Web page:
She hadn't imagined that when she pulled up in front of the neat brick place on Dayton Street for the final time, she'd be looking for clues. She couldn't have imagined she'd find so many, either.
She drove to the central Phoenix house on a Monday in the spring of 1990, when Rob Roemhildt had been dead four days. On Saturday, she had heard about his death from his stepmother, who had heard it from the police. Alerted by a neighbor who hadn't seen him in a while, the police had found Roemhildt's decaying, nude body lying on his futon.
Caymen had called the police herself on Sunday and been told by a detective that Roemhildt had probably committed suicide. Like nearly everything else the police would say to her before the investigation of Roemhildt's death abruptly ended, this explanation hadn't made any sense to her.
"We were soul partners; we could talk about anything," she says of her relationship with Roemhildt. "I could tell when he was not feeling well or happy, and he felt fine." She had spent several hours with him on the Monday before his death and had found him to be, as usual, optimistic and filled with plans--for the purchase of a new washer, for planting more flowers in the yard, for a visit with a friend who was coming to town for the weekend. He had been a man living for the future.
On Sunday, she also learned something far more confusing and chilling than that the police suspected suicide: Rob's doctor, Ken Fisher, informed her that when Roemhildt was discovered dead, his penis was missing. The police had told Fisher that Roemhildt's dog, a miniature dachshund named Max, had eaten the penis when left alone for two days, without food, in a house with a dead man.
Fisher didn't (and doesn't) buy it. Although it's not uncommon for hungry pets to devour body parts when locked up with corpses, Fisher had never heard of a case where only the penis was gnawed off, as though it were a delicacy, and not a single other wound or a chew mark appeared on the body. He had said so to Caymen.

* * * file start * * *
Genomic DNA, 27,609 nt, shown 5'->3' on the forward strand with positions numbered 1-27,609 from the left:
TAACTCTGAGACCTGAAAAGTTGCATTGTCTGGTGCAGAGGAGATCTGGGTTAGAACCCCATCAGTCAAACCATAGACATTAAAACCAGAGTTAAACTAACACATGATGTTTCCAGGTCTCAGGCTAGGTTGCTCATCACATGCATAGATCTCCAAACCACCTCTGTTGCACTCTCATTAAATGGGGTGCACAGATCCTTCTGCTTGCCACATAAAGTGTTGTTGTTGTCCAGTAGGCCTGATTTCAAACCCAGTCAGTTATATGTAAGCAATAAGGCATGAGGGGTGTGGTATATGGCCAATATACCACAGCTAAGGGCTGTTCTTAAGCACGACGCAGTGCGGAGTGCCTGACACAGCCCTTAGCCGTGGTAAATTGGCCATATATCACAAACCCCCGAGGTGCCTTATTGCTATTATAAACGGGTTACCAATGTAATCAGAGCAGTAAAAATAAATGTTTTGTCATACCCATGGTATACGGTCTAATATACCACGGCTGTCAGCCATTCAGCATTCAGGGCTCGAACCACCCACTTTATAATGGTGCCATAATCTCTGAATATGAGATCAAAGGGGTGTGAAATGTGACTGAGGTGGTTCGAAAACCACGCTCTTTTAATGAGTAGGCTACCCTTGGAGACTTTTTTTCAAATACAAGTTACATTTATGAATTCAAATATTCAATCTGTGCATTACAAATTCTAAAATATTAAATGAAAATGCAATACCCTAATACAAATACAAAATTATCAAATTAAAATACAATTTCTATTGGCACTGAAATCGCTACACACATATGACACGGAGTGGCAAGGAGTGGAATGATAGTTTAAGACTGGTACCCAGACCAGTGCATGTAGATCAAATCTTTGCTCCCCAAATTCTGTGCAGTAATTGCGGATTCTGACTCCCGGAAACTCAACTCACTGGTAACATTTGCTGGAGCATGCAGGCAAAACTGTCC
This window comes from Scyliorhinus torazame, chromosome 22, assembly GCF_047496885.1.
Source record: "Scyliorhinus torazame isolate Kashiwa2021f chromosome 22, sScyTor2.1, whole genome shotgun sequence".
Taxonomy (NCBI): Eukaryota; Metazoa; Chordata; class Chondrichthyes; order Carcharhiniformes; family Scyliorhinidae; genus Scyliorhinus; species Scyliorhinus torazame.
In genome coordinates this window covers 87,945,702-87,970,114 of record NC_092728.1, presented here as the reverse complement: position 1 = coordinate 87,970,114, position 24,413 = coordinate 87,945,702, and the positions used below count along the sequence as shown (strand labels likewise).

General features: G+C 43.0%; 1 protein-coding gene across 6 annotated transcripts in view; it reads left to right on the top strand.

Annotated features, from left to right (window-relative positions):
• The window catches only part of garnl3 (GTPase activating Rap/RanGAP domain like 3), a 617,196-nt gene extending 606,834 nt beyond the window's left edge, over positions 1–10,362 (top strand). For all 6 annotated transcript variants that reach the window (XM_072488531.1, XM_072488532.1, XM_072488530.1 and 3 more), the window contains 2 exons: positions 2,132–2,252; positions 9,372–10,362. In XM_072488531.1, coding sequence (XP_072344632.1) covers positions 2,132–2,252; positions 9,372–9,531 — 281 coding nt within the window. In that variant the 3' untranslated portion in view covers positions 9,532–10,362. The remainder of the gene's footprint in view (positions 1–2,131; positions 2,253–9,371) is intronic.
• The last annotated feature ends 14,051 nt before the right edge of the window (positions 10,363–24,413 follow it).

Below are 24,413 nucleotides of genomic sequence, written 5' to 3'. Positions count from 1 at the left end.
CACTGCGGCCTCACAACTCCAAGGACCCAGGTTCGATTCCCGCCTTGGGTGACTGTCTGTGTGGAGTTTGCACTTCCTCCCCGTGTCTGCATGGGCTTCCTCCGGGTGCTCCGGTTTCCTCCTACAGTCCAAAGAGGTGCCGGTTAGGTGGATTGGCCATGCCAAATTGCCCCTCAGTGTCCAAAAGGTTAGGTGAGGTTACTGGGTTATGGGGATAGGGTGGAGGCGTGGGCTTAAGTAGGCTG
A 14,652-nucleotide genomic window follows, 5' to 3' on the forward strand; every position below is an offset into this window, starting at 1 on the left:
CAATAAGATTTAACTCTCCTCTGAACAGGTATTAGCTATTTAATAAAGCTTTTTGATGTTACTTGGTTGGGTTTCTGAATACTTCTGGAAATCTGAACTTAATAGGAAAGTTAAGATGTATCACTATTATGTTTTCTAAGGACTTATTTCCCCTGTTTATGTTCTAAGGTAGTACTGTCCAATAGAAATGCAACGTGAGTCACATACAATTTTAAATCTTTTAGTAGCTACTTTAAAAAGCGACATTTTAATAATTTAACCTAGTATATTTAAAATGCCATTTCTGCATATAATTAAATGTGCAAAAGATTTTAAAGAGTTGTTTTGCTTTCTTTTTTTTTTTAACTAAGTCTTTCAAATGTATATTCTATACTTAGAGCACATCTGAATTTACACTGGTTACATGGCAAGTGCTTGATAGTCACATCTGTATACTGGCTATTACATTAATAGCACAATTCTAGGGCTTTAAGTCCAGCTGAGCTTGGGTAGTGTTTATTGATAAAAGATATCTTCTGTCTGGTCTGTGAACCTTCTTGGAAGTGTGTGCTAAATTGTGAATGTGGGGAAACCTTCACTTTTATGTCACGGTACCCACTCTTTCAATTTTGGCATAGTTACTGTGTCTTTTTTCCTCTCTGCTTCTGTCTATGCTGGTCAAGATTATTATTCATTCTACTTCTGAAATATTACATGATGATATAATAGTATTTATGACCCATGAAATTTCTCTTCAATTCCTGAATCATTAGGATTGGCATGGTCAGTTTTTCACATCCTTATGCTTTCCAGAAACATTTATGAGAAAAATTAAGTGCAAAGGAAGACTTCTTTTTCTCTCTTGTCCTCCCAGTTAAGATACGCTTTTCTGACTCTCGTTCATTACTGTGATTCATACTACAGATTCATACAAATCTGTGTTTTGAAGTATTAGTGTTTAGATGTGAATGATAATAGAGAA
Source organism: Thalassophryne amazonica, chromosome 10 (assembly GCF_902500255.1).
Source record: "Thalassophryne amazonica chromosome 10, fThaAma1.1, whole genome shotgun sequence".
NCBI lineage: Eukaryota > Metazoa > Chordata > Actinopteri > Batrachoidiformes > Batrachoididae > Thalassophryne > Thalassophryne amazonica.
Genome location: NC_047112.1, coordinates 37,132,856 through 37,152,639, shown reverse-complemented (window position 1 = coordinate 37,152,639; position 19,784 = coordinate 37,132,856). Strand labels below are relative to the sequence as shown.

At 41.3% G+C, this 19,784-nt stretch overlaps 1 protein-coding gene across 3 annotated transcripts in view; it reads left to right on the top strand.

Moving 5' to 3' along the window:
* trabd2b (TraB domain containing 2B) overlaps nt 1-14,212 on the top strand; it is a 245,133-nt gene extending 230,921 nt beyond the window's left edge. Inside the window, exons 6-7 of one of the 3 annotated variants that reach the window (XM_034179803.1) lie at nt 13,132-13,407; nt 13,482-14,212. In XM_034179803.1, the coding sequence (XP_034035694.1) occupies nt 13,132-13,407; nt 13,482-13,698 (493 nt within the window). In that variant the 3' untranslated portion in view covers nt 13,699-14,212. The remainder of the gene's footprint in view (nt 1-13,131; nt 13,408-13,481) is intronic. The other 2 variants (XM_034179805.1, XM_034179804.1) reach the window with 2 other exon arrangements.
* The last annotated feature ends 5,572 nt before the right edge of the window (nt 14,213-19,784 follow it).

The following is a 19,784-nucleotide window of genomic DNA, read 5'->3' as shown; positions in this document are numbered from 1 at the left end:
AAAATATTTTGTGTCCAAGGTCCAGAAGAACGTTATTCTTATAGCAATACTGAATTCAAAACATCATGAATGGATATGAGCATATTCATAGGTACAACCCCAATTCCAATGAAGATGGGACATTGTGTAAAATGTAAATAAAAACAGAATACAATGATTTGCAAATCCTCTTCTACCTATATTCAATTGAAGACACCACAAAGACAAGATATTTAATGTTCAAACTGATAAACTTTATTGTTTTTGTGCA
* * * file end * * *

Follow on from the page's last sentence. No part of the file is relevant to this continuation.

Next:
And he thought he knew that Roemhildt had not died of natural causes related to AIDS, either: He treats many AIDS patients and told Caymen that they don't die suddenly. Instead, they usually contract a secondary infection to which the AIDS virus has made them vulnerable--pneumonia, cancer, an infection of the heart muscle--that sets them on a course of slow, miserable decline. This wasn't yet the case for the 35-year-old Roemhildt, who was in Fisher's office for blood work only two days before he died and was found to be in fine shape--not suffering from secondary infections and the possessor of normal blood pressure, kidney function and electrolyte counts. In light of all that, Fisher even doubted that his patient had died suddenly from a heart attack or kidney failure. "Three days before that I was dancing with him, and he was outdancing everybody on the floor," says Fisher. "He was very healthy."
Fisher believed that Roemhildt, who was gay, had been killed and his penis taken as a trophy. He refused to sign the death certificate for the police, and requested an autopsy from the medical examiner's office. He had classified Roemhildt's death as a murder for the insurance company.
And although Fisher's theory filled Caymen with horror as she listened to it on the telephone, she wasn't able to discount it, because of even more bizarre details that she couldn't make fit.
When Roemhildt was found, his television was turned on and a pornographic tape was languishing in the VCR. Beside his bed was a tube labeled "Foreplay Sensual Lubricant." Two bottles of "rush," an inhalant that intensifies orgasm, were also by his bedside, and a third was inside a nightstand drawer. (Says Fisher, "One person cannot use two bottles of rush.")
Neither Caymen nor Fisher could make heads or tails of these facts. They thought they knew that Roemhildt, not wishing to infect anybody, had been deliberately celibate for five years. They thought they knew that he eschewed all drugs religiously, having adopted an intensely healthy lifestyle upon learning he had AIDS.